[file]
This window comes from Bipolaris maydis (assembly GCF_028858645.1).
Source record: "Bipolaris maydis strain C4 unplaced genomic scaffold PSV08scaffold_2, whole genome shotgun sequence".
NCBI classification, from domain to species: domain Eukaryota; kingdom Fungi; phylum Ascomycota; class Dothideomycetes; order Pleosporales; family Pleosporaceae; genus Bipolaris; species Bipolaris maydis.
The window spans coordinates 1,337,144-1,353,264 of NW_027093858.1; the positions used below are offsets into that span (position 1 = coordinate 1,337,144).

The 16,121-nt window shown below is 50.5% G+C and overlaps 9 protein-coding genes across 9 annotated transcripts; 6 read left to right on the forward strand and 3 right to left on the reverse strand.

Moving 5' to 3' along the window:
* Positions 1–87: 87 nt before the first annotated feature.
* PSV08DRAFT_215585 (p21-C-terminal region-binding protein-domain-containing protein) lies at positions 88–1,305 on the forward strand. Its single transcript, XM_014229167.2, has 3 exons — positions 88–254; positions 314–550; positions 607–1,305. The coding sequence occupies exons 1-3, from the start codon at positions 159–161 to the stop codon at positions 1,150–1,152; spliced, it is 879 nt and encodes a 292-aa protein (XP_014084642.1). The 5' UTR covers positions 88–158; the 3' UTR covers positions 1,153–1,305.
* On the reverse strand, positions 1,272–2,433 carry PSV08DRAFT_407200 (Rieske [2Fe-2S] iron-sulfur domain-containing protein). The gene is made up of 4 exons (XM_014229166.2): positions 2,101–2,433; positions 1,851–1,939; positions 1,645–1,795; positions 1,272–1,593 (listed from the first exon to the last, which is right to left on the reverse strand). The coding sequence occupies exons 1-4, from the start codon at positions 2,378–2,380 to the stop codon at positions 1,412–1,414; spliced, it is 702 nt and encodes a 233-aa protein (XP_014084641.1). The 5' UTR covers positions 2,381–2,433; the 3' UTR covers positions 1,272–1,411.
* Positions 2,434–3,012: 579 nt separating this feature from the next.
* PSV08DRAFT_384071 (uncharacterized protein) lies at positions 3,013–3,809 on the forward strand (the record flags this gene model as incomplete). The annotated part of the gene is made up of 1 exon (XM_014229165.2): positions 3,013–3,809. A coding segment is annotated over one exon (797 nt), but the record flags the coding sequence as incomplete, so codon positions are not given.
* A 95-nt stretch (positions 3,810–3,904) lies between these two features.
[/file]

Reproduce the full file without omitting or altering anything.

This window comes from Bipolaris maydis (assembly GCF_028858645.1).
Source record: "Bipolaris maydis strain C4 unplaced genomic scaffold PSV08scaffold_2, whole genome shotgun sequence".
NCBI classification, from domain to species: domain Eukaryota; kingdom Fungi; phylum Ascomycota; class Dothideomycetes; order Pleosporales; family Pleosporaceae; genus Bipolaris; species Bipolaris maydis.
The window spans coordinates 1,337,144-1,353,264 of NW_027093858.1; the positions used below are offsets into that span (position 1 = coordinate 1,337,144).

The 16,121-nt window shown below is 50.5% G+C and overlaps 9 protein-coding genes across 9 annotated transcripts; 6 read left to right on the forward strand and 3 right to left on the reverse strand.

Moving 5' to 3' along the window:
* Positions 1–87: 87 nt before the first annotated feature.
* PSV08DRAFT_215585 (p21-C-terminal region-binding protein-domain-containing protein) lies at positions 88–1,305 on the forward strand. Its single transcript, XM_014229167.2, has 3 exons — positions 88–254; positions 314–550; positions 607–1,305. The coding sequence occupies exons 1-3, from the start codon at positions 159–161 to the stop codon at positions 1,150–1,152; spliced, it is 879 nt and encodes a 292-aa protein (XP_014084642.1). The 5' UTR covers positions 88–158; the 3' UTR covers positions 1,153–1,305.
* On the reverse strand, positions 1,272–2,433 carry PSV08DRAFT_407200 (Rieske [2Fe-2S] iron-sulfur domain-containing protein). The gene is made up of 4 exons (XM_014229166.2): positions 2,101–2,433; positions 1,851–1,939; positions 1,645–1,795; positions 1,272–1,593 (listed from the first exon to the last, which is right to left on the reverse strand). The coding sequence occupies exons 1-4, from the start codon at positions 2,378–2,380 to the stop codon at positions 1,412–1,414; spliced, it is 702 nt and encodes a 233-aa protein (XP_014084641.1). The 5' UTR covers positions 2,381–2,433; the 3' UTR covers positions 1,272–1,411.
* Positions 2,434–3,012: 579 nt separating this feature from the next.
* PSV08DRAFT_384071 (uncharacterized protein) lies at positions 3,013–3,809 on the forward strand (the record flags this gene model as incomplete). The annotated part of the gene is made up of 1 exon (XM_014229165.2): positions 3,013–3,809. A coding segment is annotated over one exon (797 nt), but the record flags the coding sequence as incomplete, so codon positions are not given.
* A 95-nt stretch (positions 3,810–3,904) lies between these two features.